Architectural Flooring Resource Inc.
Cathy Leidersdorff founded Architectural Flooring Resource Inc. (AFR) in 1993 after working in the flooring industry for six years. “I worked for Armstrong World Industry right out of Cornell University, and then worked for SCS systems,” notes Leidersdorff, CEO of AFR. “I moved from the flooring vendor side of the business to the contractor side.”
With experience in the full scope of flooring, Leidersdorff was ready to set out on her own. She chose New York, N.Y., for AFR’s location, where her and the team offer unusual flooring solutions and systems. However, that is not the only reason AFR is unique.
Leidersdorff’s company is the only legitimately woman-owned and -operated flooring business in New York City. “It isn’t run by a husband and owned by a wife,” she explains. AFR is a certified Minority Business Enterprise and Women Business Enterprise. For reasons outside of the company’s minority status, the team has garnered attention across the country.
“We’ve been highlighted as one of the fastest growing companies for a few years in a row by Inc. Magazine,” explains Leidersdorff. “We’re still a small business, but I’ve hired four new people in 2012 and we are still growing substantially but organically. Instead of huge leaps and bounds, we’re experiencing steady growth.”
Products and Services
The company offers both problem solving products and professional installations to clients across the nation. AFR offers turnkey solutions for carpet, hardwood, tile, polished concrete, vinyl flooring, porcelain and more. Clients turn to ARF for a one-stop solution to all flooring needs. In addition, recycling carpet is always on AFR’s agenda when doing a renovation. AFR recycles all of the ripped up materials and reclaims it, rather than sending the remnants to a land fill. This also allows the company to provide end-users with certificates in reflection of the green practice.
In addition, Leidersdorff has founded two sister companies to complement the installation business. She started up Architectural Flooring Care (AFC) in 2001 to offer cleaning services that both extend the life of products and keep the products looking sharp. While Leidersdorff’s third business, Architectural Tile Restoration (ATR), offers complete tile restoration for old-battered ceramic tile, which makes the tile look new overnight.
As Leidersdorff continues to be a driving force, her companies follow suit. AFR has attracted big clients that rely on the company’s unique approach to define new and old spaces. AFR’s team has worked for IPG, Bank of New York, Apple Inc., Carnegie Hall, J.P. Morgan Chase and TAG Heuer.
“Most flooring contractors are bid houses,” she explains. “They go to the general contractor and bid the work. Here, we work with architects, designers and end users to help them choose products. We coach them through selecting a system that is right for the job and will last as long as their lease. We go for the long-term, repeat business, rather than the one-time job.”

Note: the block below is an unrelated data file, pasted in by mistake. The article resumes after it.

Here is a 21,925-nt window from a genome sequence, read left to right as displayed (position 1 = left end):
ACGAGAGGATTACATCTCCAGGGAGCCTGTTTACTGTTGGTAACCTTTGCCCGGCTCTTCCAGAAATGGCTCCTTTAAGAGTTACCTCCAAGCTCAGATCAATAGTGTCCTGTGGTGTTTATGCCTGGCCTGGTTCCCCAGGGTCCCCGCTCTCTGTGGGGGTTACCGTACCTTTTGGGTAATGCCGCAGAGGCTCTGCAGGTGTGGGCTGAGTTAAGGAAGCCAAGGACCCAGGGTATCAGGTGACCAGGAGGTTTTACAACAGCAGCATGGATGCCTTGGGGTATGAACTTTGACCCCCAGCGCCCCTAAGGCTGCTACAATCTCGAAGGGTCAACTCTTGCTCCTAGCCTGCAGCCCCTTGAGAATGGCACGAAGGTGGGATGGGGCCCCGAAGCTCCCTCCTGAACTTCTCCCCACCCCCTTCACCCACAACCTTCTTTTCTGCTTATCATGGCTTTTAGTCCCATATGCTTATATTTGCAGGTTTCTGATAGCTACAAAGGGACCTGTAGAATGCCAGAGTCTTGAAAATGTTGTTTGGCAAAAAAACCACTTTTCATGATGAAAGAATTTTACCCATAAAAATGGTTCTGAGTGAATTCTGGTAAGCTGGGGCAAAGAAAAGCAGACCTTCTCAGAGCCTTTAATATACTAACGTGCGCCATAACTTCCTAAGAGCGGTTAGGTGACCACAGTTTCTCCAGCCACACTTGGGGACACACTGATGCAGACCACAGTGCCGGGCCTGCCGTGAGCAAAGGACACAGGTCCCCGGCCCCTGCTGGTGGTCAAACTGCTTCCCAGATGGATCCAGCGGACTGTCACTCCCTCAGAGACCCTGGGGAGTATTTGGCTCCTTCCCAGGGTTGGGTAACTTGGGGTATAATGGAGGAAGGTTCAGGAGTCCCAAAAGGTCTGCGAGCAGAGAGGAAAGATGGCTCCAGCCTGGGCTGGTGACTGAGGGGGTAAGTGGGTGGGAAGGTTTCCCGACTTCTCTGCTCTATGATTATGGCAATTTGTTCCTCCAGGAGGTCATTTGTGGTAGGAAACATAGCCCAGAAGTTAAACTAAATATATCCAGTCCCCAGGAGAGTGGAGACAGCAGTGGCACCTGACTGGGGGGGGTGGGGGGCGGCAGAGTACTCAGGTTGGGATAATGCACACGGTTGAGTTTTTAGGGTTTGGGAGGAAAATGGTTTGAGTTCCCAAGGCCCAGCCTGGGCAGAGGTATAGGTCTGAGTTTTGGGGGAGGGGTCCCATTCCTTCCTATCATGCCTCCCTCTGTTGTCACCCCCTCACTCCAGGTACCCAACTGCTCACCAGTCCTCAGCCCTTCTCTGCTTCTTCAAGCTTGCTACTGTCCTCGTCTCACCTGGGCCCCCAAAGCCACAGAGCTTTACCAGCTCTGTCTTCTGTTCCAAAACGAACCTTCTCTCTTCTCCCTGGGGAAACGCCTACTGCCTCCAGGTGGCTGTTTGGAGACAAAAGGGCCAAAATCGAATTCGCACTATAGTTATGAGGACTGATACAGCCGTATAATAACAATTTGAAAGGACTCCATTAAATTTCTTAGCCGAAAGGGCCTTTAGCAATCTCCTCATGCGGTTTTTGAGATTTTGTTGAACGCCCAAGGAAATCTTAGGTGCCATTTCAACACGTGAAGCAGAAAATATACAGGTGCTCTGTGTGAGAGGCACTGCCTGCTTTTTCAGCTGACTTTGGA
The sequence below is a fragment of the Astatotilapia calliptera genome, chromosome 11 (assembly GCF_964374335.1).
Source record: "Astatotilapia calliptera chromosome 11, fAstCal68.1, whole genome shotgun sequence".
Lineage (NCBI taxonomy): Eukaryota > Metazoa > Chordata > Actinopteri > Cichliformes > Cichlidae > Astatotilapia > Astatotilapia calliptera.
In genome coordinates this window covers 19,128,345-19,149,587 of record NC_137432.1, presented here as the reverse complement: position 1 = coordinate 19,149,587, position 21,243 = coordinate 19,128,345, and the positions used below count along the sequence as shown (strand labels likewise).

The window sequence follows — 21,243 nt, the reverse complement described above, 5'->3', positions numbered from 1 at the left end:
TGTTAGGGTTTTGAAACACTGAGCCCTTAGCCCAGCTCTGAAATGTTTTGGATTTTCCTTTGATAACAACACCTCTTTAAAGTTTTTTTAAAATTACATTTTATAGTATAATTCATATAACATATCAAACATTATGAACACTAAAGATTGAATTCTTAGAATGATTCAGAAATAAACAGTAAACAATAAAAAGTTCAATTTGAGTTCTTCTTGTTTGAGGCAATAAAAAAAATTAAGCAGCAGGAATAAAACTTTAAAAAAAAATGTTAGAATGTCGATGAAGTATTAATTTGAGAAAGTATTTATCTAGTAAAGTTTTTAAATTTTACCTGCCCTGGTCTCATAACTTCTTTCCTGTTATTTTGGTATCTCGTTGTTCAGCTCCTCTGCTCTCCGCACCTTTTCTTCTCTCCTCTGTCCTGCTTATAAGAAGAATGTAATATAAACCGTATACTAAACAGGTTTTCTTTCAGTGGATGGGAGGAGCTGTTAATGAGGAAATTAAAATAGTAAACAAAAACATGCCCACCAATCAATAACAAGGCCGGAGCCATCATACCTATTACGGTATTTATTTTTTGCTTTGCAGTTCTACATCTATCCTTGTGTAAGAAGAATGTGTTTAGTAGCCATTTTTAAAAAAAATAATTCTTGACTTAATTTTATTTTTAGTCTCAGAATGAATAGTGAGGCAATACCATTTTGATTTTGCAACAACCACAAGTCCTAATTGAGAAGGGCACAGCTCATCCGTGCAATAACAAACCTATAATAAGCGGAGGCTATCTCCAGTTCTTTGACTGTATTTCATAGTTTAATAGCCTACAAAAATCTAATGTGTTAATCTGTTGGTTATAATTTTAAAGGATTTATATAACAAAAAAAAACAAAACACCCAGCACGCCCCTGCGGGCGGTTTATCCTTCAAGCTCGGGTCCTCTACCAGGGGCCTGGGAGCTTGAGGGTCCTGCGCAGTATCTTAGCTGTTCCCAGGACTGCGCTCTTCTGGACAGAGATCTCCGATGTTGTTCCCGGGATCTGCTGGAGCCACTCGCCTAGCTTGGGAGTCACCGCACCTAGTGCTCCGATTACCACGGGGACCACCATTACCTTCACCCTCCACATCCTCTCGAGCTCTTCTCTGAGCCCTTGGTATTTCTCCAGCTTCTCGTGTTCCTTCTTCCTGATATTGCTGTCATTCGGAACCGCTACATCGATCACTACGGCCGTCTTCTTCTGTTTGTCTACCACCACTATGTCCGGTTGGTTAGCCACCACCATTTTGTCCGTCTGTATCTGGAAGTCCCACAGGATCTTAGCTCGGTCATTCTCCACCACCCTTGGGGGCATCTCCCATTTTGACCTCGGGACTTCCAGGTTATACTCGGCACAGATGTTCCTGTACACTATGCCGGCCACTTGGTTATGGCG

Working nationally, AFR relies on a network of professional local installers for labor. Because 30 percent of AFR’s business is not in New York City, it is important to have a vetted group of installers she can count on in even the smallest towns. According to Leidersdorff, about 90 percent of AFR’s work is union work, and she emphasizes long-term relationships in all of her dealings.
“We’ve been working with the same labor shops for a long time,” Leidersdorff details. “When we say jump, they ask how high. We have a lot of influence, but we don’t beat them up. Managing a long term relationship with our partners is very important to us, from who we do business with to the work we perform.”
Leidersdorff practices positivity, bringing some fun into the office. “We have 15 to 17 employees here and 25 on the cleaning side,” she notes. Leidersdorff, who keeps bees as a hobby, plus brings her 100-pound German shepherd, Baron, and 10-week-old black Labrador retriever, Gea, to the office each day. Baron doesn’t make many sales, but he keeps his coworkers company and does not seem to mind the unusual celebration of making a sale.
“Whenever one of our team members lands a job, they get to hit the gong,” reports Leidersdorff. “You can ring it a certain number of times based on the size of the job.” While the practice is unusual in the flooring business, AFR’s methods are paying off. The business was up 30 percent in 2012, and Leidersdorff says the company is still on the rise.
Even through the recession, AFR was doing well. “During the downturn we expanded our business by taking another floor in the building,” she reports. “If you do something long enough and build good enough relationships with people, it makes tough times easier.” The team completed several complex and unusual projects during the downturn, often sought by repeat customers.
“A lot of our work for IPG is pretty different,” explains Leidersdorff. “We’ve been involved in some pretty creative, and not your typical, corporate office because they are in advertising and the environment demands flash. Another standout client is Carnegie Hall.”
Average project size ranges from $200,000 to $250,000, but she says her team is currently bidding on something major. “We may have a $1 million project in the pipeline,” she mentions. The potential work is not set in stone, but for Leidersdorff the price tag is not too important. “I want us to be the best,” she explains. “Not the biggest, but the best. Our reputation is pretty high right now.”
With employees that are happy to come to work, customers are excited about collaboration and quality products, in addition to working with AFR’s reliable suppliers and subcontractors. Architectural Flooring Resource Inc. is a natural growing leader in the industry.
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